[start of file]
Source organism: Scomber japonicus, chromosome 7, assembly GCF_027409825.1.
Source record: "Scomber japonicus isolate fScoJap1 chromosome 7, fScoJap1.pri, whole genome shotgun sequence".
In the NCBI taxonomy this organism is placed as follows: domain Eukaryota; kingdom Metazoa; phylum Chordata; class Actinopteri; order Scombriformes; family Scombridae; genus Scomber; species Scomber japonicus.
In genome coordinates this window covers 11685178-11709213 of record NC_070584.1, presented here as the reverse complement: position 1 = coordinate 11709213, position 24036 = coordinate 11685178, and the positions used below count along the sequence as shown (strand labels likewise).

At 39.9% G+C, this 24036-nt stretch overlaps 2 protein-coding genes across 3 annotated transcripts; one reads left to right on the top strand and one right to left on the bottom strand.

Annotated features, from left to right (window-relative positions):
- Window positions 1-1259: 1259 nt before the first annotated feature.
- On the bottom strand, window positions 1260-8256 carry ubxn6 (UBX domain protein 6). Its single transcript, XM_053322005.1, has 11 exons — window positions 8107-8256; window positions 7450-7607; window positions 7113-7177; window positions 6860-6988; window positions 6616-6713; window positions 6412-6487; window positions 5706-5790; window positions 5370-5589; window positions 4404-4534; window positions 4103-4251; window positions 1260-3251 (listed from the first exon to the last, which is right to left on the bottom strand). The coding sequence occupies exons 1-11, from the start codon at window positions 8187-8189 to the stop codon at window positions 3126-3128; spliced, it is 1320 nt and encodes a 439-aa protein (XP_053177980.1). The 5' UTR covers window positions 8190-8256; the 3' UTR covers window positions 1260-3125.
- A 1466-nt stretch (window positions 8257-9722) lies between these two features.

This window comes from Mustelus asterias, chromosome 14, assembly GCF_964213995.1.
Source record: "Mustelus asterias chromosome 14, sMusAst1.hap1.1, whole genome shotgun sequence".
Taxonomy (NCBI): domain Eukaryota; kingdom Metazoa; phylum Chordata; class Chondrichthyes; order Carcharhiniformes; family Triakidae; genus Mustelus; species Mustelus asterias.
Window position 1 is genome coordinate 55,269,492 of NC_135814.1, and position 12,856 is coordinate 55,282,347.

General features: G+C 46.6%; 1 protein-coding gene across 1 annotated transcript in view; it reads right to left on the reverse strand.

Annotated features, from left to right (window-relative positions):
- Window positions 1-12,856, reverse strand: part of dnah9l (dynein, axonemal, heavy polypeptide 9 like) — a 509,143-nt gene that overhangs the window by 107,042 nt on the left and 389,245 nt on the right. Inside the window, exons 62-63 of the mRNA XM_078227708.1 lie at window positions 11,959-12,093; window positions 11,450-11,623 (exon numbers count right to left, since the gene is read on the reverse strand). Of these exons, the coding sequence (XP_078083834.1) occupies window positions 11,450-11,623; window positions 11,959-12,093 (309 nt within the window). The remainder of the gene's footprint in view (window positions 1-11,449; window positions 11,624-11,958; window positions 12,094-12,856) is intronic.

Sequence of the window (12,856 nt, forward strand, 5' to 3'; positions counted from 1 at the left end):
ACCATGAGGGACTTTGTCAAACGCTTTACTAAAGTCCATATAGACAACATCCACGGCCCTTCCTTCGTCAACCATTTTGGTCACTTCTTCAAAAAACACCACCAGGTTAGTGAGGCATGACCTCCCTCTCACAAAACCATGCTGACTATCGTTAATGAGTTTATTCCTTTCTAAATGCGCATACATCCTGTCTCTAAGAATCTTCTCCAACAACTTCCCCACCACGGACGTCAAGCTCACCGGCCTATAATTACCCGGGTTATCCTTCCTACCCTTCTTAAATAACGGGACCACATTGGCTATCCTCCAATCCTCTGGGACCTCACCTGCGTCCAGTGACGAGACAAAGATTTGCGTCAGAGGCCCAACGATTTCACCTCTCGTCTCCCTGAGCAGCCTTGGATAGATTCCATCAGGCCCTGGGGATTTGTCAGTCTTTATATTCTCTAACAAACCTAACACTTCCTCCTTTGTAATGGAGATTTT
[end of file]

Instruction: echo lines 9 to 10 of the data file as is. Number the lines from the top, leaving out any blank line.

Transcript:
- A 1466-nt stretch (window positions 8257-9722) lies between these two features.

This window comes from Mustelus asterias, chromosome 14, assembly GCF_964213995.1.